When things don’t go our way and we feel as if we screwed up or failed, us humans can be pros at kicking ourselves when we’re down. This is especially so when we struggle with our self-esteem. We invest heavily in self-criticism and self-judgment when what we really need is self-compassion. We need a willingness to understand what we truly need.
Sometimes we fume at ourselves for ages. For some, this might be weeks, but for others, it’s months or even years. A part of us wants to move on, but the other part that exploits even the smallest of missteps wants to persecute us with images of our wrongdoings.
We keep reminding ourselves, for instance, about what we did or didn’t do in a relationship. How we should have had the boundaries we now realise were missing. How “if only” we’d foreseen the future, we could have done X and totally changed the outcome. We imagine that they’re having a laugh at our expense. That they’re cackling round the happily-ever-after cauldron with their new flame that, of course, is getting the perfect version of our ex.
We repeatedly rub our face in our embarrassment and humiliation lest we 1) are vulnerable and move on or 2) make the same mistake again. Next thing, a breakup or work issue that, for instance, could have taken us a few weeks or months to shake off has gripped our life for a year or few.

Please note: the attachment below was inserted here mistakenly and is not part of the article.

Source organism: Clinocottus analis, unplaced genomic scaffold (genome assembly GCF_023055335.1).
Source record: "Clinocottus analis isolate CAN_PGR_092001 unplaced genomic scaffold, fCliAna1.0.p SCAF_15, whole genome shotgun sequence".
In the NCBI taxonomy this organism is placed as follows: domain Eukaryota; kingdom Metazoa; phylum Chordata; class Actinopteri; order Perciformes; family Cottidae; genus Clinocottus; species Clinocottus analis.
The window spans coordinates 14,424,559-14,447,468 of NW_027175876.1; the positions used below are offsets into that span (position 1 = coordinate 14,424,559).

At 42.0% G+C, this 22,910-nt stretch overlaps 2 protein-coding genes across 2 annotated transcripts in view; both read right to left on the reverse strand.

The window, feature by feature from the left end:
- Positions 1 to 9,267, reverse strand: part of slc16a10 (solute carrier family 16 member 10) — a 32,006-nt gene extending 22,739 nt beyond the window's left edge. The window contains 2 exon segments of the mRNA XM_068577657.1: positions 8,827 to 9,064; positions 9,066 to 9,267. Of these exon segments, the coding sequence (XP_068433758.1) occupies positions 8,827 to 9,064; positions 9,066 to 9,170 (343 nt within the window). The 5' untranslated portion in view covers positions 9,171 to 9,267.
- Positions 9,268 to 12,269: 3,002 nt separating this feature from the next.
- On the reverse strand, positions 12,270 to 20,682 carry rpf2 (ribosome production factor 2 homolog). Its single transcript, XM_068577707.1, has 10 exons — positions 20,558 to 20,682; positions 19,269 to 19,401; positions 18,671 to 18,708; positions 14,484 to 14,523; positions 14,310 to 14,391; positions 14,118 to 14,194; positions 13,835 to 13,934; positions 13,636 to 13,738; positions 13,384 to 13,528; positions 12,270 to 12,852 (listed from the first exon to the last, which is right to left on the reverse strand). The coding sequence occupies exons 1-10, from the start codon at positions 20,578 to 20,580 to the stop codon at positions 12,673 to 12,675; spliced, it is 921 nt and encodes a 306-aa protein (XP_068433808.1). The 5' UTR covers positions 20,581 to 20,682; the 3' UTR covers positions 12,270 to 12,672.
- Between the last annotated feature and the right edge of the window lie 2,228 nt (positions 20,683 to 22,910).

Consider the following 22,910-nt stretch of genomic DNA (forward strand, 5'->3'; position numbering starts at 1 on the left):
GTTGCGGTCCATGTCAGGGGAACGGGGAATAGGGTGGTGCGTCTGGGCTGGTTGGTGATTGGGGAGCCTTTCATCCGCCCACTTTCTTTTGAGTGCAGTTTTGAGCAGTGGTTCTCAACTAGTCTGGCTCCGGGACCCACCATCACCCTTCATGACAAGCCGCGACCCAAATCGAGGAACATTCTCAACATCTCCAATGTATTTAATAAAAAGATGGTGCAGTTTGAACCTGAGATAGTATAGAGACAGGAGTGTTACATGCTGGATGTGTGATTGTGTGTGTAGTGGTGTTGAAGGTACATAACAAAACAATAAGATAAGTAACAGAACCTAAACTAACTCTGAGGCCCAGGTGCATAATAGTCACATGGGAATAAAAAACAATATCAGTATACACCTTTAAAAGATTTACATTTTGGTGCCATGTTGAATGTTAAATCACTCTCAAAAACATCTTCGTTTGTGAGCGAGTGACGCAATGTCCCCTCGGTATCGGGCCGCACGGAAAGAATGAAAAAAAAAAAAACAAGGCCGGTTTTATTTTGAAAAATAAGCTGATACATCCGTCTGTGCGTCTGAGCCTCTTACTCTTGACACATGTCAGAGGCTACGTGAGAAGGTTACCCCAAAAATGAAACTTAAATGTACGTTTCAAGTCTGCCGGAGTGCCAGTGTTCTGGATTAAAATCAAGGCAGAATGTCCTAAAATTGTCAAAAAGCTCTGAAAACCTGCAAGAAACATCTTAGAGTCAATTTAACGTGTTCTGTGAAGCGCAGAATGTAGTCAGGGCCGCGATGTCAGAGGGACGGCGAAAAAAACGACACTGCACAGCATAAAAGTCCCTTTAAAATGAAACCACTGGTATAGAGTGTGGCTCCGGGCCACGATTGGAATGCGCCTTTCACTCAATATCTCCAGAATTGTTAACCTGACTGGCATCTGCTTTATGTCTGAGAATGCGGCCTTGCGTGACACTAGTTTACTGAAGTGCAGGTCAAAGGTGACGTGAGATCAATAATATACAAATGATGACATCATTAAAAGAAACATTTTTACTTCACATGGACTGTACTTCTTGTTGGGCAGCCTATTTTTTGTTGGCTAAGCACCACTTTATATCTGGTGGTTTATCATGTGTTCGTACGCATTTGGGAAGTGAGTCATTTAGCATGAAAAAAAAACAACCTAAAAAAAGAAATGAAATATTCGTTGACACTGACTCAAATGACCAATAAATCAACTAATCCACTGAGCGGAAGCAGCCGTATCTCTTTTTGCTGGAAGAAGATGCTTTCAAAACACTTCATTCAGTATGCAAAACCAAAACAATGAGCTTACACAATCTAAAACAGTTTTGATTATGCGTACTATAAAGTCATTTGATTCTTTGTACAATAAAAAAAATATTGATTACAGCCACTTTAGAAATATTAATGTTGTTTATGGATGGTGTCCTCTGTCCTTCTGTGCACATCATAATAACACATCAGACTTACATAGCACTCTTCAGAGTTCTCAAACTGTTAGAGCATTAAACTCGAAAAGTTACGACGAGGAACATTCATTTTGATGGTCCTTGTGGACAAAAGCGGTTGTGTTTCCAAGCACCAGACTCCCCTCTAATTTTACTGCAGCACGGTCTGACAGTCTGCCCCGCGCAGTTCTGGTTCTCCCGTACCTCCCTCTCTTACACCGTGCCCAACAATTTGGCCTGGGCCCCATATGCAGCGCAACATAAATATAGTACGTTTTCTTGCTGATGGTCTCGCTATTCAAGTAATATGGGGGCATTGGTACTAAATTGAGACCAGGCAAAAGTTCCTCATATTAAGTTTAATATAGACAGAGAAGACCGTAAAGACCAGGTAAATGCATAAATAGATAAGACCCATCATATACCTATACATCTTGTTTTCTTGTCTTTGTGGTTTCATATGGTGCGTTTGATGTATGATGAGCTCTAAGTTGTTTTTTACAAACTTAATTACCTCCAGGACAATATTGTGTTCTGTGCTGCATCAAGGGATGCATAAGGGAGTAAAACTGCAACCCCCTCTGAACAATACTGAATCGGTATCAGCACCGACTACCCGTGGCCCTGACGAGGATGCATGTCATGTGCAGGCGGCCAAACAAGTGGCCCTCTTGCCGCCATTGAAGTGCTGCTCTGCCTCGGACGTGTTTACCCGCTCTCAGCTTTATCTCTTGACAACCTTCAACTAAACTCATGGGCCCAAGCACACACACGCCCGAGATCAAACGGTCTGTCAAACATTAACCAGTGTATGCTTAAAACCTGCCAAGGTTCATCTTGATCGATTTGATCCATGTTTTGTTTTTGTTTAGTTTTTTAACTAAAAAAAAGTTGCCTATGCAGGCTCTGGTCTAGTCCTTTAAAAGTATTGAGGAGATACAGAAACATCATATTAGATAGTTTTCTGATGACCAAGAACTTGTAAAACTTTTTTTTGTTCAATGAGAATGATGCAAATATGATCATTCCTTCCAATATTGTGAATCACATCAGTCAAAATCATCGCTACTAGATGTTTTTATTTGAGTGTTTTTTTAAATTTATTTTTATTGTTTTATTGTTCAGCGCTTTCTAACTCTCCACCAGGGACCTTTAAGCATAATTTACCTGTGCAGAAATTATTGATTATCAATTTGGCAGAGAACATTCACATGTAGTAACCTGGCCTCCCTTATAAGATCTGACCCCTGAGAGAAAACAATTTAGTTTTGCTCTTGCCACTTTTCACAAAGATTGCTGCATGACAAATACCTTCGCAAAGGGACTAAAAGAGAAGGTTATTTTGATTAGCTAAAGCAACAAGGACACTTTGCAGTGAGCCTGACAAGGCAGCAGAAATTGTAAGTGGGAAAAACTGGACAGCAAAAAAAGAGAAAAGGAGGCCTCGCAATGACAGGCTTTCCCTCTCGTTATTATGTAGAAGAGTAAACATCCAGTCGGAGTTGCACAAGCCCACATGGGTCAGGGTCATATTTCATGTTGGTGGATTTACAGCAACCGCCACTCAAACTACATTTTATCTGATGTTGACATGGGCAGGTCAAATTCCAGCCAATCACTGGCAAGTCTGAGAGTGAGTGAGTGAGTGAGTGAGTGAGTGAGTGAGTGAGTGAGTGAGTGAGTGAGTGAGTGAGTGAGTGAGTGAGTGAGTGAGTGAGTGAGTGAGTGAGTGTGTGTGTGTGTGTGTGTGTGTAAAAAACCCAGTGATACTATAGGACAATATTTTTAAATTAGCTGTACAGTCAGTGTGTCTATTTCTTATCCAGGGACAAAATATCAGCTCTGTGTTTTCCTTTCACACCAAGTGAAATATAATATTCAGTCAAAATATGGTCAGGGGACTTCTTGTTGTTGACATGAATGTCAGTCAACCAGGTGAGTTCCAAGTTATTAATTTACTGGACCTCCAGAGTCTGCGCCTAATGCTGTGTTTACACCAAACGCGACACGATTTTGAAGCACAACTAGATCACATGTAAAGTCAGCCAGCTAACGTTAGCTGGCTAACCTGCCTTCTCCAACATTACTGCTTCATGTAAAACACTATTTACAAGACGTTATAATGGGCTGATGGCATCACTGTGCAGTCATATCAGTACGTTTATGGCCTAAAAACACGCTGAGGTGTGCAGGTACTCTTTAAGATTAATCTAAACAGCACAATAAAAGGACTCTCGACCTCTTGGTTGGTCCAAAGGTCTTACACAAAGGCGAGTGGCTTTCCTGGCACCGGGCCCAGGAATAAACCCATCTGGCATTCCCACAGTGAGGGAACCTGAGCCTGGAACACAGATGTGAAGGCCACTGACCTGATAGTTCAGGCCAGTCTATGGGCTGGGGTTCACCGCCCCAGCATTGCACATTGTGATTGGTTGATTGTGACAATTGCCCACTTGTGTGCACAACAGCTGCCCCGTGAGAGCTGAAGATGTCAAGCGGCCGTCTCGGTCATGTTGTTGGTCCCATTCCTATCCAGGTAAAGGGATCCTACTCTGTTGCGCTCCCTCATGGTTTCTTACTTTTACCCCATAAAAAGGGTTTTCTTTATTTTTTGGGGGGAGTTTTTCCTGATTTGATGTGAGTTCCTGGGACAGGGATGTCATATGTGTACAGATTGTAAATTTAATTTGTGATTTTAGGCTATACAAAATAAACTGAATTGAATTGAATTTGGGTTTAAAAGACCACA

Self-criticism leads to character-assassinating ourselves for our perceived failures and mistakes without acknowledging something crucial: we wouldn’t have acted as we did if we weren’t trying to get or avoid something.
Our criticism and judgement are expressing an unmet need. They’re our response to using an [unsuccessful] shortcut to meet it.
The more acute our need(s) is the more intense our self-criticism and judgement.
All humans, not just those of us who keep persecuting ourselves for being not “good enough” (because we think it’s the reason we’re not getting what we want) act based on needs. It’s why we strive to get along with others.
Everything we do is our attempt to meet our emotional needs. These include safety and security, intimacy, connection and status, amongst others. This makes our ability to get along a critical life skill.
When we don’t feel as if we’re getting along in life (prospering, advancing) or that our efforts are leading to the relationship(s) we want, we assume that we’re failing as a person.
What we neglect to recognise, though, is that we’ve all been socialised to meet our needs. And not everything we’ve learned is beneficial to that aim. That’s why adulthood is about unlearning all of the unproductive and downright harmful messages and lessons that we’ve learned.
Sometimes it seems easier to criticise than to acknowledge the need and learn how to go about meeting it healthily.
When we lack self-awareness and self-knowledge, we will try to meet needs with wants. And then we wonder why we feel hungry or even malnourished. Or, we’ll question why we feel OK for a hot minute and then we’re back to square one. We don’t realise that instant gratification is obscuring the need for us to be vulnerable and step up for our needs by delaying gratification.
But regardless of whether we do or don’t know and understand our needs, low self-worth and/or denying our needs ensures that we’ll suffer each time we feel we’ve erred or haven’t attained our desires.